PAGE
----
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Re: Global variables and IDL

In article <371CD72E.C77A38A7@io.harvard.edu> 
Martin Schultz <mgs@io.harvard.edu> writes:
> But here are two examples where I used common blocks --
> and I would be happy
> to learn how I could have avoided them:
> * in my EXPLORE tool (which can handle several "instances" at
> least if opened from within), I use a common block to keep track
> of the drawing windows that have been opened and used. This is
> needed to kill a window when the associated widget is closed as
> well as to open a new window for a new widget instance. At first
> it would seem that I could simply use the /free keyword to
> WINDOW and store the window number locally with the widget, but
> I have to close *all* windows when I exit the program.  Should I
> use the event notification method? Sounds like a viable thing --
> but I would have to rewrite a large part of a running program
> which my boss never likes ...

I've no experience with the EXPLORE tool, but from your
description here it seems like you're creating normal draw windows
that "belong" to a given widget instance.  Why not simply create a
detached widget_base containing a widget_draw instead, then get
the draw window number (for WSET,WIN) through WIDGET_CONTROL,
DRAW_ID,GET_VALUE=WIN, and store it in the info structure for the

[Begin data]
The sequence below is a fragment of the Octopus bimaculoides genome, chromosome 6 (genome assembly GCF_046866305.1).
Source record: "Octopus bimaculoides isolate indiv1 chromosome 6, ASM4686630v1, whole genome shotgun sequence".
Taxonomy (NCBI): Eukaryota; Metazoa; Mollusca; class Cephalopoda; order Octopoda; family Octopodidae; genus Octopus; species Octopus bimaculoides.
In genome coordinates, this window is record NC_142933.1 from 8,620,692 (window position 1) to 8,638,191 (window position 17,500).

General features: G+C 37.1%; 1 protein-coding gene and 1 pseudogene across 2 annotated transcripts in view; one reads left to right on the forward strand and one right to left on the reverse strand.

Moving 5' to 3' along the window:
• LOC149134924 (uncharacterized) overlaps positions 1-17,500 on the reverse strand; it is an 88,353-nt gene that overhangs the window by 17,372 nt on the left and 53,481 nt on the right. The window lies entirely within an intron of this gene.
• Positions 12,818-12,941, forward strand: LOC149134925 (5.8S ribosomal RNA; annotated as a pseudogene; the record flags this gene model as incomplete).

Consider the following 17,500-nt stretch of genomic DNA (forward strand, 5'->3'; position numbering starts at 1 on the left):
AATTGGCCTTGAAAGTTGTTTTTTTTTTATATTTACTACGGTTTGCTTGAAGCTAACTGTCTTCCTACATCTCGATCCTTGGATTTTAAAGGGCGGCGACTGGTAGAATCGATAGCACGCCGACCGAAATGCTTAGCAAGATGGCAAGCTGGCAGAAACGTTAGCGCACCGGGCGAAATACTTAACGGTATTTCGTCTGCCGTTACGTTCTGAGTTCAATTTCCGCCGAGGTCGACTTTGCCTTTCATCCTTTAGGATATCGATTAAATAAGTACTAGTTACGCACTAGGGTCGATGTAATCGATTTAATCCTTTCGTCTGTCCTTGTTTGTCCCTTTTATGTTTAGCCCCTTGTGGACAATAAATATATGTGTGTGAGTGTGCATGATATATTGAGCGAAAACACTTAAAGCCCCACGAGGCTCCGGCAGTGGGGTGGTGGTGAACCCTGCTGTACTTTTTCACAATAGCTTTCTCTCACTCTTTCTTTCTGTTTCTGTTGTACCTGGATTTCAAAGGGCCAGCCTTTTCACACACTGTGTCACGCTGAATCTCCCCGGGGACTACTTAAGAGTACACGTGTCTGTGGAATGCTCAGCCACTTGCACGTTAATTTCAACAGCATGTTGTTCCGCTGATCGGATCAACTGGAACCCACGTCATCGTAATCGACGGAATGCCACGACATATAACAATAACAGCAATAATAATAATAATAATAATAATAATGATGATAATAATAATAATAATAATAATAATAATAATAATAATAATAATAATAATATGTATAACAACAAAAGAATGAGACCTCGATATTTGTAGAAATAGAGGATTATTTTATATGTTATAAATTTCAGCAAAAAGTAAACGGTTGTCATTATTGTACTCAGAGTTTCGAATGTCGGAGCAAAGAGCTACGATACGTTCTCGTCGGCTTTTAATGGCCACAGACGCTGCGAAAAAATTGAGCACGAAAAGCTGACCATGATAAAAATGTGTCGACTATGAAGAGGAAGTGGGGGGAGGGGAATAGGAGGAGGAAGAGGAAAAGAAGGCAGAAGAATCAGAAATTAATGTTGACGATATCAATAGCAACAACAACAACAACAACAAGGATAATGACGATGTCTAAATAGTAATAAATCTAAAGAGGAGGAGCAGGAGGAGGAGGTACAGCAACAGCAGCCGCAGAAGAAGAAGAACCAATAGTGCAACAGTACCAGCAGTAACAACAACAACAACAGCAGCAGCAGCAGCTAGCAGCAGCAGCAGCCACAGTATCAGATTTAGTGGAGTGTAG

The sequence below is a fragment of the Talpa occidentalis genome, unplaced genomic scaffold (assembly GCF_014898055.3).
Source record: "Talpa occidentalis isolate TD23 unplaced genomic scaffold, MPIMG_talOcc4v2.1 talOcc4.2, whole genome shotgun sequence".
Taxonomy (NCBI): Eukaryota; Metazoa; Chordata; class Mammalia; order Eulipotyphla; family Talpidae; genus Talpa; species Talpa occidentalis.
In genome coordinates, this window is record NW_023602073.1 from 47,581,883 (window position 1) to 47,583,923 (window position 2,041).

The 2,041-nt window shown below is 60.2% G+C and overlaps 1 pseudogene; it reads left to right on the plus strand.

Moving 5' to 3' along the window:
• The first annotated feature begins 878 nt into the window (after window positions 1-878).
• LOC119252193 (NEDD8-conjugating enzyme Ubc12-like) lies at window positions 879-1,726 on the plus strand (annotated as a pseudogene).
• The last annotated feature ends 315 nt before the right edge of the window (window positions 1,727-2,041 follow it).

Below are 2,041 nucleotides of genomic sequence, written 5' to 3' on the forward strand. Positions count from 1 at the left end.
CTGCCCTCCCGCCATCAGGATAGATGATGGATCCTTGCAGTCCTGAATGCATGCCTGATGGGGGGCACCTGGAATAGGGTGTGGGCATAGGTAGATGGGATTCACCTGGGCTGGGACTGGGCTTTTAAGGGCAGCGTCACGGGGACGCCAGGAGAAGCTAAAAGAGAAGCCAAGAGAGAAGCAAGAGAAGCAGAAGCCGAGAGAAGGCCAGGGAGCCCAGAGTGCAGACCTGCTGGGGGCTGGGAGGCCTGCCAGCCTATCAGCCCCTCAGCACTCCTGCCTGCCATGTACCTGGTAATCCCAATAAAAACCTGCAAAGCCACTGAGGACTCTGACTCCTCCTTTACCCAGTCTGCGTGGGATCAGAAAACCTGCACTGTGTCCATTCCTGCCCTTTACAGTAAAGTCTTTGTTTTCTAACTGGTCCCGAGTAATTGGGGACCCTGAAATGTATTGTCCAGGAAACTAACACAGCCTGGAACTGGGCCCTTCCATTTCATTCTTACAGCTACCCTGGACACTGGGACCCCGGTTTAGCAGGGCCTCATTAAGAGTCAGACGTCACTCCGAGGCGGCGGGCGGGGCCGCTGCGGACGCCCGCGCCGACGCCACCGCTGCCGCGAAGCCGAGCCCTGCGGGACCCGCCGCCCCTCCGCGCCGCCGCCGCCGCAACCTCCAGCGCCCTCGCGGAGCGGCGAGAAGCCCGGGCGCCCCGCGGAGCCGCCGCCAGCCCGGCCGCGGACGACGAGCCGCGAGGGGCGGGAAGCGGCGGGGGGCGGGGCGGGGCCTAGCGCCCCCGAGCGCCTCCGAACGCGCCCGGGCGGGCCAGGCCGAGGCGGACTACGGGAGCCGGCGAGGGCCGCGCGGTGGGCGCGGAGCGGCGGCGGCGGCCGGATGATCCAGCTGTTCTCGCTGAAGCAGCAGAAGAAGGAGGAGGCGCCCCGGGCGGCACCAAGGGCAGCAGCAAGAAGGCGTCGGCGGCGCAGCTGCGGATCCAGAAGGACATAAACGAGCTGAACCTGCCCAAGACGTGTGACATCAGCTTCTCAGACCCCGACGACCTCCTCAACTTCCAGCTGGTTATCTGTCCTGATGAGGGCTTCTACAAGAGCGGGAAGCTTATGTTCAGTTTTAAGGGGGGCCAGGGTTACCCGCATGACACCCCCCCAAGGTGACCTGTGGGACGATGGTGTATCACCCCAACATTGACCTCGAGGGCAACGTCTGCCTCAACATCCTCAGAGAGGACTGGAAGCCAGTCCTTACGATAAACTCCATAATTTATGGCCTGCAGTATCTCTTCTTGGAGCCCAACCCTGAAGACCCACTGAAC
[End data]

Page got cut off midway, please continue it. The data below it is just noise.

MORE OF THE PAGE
"owner" widget instance.  By setting the owner widget instance as
the group leader for the detached top level base containing the
widget draw window, the window will automatically be killed
whenever your widget instance is killed. You should take a look at
some of David F's applications to ensure that resizing the draw
windows will work, though...

> * in our new 3D model output analysis tool, we store data
> descriptors for all data that has been read in a common
> block. This makes these data available to all instances of the
> tool (although there currently is only one and it is not even
> widgetized)

And non-widgetized suites of programs are in fact a lot harder to
do without any common blocks at all. Nothing will do except
explicitly passing (a pointer to) data around in all function
calls. Clean as h*ll, but not very practical! 

But it's ok (in my humble opinion) to use common blocks to
implement a system to keep track of such "global" data.  I.e.,
make two-three routines that share one (private) common block,
along the lines of:

   REGISTER_ITEM,"NAME",DATA       ;; Will "undefine" DATA,
                                   ;; to avoid copying
   DATAPTR = RETRIEVE_ITEM("NAME") ;; Returns a pointer to
                                   ;; the registered DATA item.

If you want to avoid pointer notation, you could
temporarily put your data into local variables by

   DATA = TEMPORARY(*DATAPTR) ;; Get data without copying
   ;; Do the processing
   *DATAPTR = TEMPORARY(DATA) ;; Put it back.

To be crash tolerant and still avoid the pointer notation as well
as data copying, you'd need a slightly different approach, with
one publicly available common block (yes!!!), and do something
like this in your "client" programs:

                                          ;;variable names that 
                                          ;;are appropriate for
                                          ;;this procedure.


   CHECKIN_ITEM,"NAME"  ;; Stores any current DATA_SYSTEM_CACHE
                        ;; contents and puts the requested
                        ;; data there instead.
   DATA.element = 5.0  
   DATA.something_else = "True"


I made something like this (though a *lot* less general) back in,
oh, 1994 in fact, and the software is still in operation. Of
course back then we didn't even have handles, much less
pointers. I had to use unrealized widget bases, and the /no_copy


Stein Vidar